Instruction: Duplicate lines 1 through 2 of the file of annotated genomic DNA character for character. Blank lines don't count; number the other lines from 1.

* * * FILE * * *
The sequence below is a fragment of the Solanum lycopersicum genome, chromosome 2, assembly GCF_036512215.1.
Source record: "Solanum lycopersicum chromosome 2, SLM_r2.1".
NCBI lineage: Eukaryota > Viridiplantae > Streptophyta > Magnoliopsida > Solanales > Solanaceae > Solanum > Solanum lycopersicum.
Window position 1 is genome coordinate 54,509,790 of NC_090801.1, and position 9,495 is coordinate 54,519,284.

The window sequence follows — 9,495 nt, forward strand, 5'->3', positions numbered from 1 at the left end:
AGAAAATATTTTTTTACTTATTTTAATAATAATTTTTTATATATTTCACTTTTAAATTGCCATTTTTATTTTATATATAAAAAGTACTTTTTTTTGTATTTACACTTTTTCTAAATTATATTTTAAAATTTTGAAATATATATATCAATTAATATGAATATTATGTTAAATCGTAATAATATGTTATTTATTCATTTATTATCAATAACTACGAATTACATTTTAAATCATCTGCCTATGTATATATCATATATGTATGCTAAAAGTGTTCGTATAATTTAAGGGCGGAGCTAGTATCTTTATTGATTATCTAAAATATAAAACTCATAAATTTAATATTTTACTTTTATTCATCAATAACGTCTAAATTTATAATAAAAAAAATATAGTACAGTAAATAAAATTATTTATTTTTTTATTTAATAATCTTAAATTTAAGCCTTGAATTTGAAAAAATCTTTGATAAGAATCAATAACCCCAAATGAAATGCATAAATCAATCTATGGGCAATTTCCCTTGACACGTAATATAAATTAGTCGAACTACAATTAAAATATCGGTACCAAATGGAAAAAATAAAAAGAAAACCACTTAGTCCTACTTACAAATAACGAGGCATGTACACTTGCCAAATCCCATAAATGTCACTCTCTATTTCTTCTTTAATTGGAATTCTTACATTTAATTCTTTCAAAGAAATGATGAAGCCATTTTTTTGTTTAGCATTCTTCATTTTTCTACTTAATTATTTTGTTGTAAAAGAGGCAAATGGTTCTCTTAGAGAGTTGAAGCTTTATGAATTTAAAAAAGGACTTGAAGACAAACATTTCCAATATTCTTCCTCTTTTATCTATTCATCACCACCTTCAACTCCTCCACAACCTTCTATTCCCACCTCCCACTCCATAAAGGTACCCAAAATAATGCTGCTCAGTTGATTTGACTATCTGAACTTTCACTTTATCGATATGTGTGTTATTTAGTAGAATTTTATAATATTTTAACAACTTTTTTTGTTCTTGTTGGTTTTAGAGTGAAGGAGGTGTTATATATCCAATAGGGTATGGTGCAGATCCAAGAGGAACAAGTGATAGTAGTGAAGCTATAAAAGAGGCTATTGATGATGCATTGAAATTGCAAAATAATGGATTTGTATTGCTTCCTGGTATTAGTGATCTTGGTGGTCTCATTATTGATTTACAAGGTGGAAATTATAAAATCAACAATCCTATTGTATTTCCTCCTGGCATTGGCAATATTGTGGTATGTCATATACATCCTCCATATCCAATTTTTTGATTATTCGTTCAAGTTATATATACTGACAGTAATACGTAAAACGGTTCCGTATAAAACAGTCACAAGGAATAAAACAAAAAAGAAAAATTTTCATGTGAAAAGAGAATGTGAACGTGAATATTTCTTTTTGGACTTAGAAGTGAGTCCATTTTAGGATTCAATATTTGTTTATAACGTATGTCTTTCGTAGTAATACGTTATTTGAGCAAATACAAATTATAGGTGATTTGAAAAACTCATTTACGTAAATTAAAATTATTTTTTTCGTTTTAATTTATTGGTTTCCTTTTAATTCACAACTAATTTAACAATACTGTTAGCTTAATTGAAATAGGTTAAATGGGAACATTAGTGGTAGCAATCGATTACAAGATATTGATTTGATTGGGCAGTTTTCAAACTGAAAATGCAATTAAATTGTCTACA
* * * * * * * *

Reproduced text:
The sequence below is a fragment of the Solanum lycopersicum genome, chromosome 2, assembly GCF_036512215.1.
Source record: "Solanum lycopersicum chromosome 2, SLM_r2.1".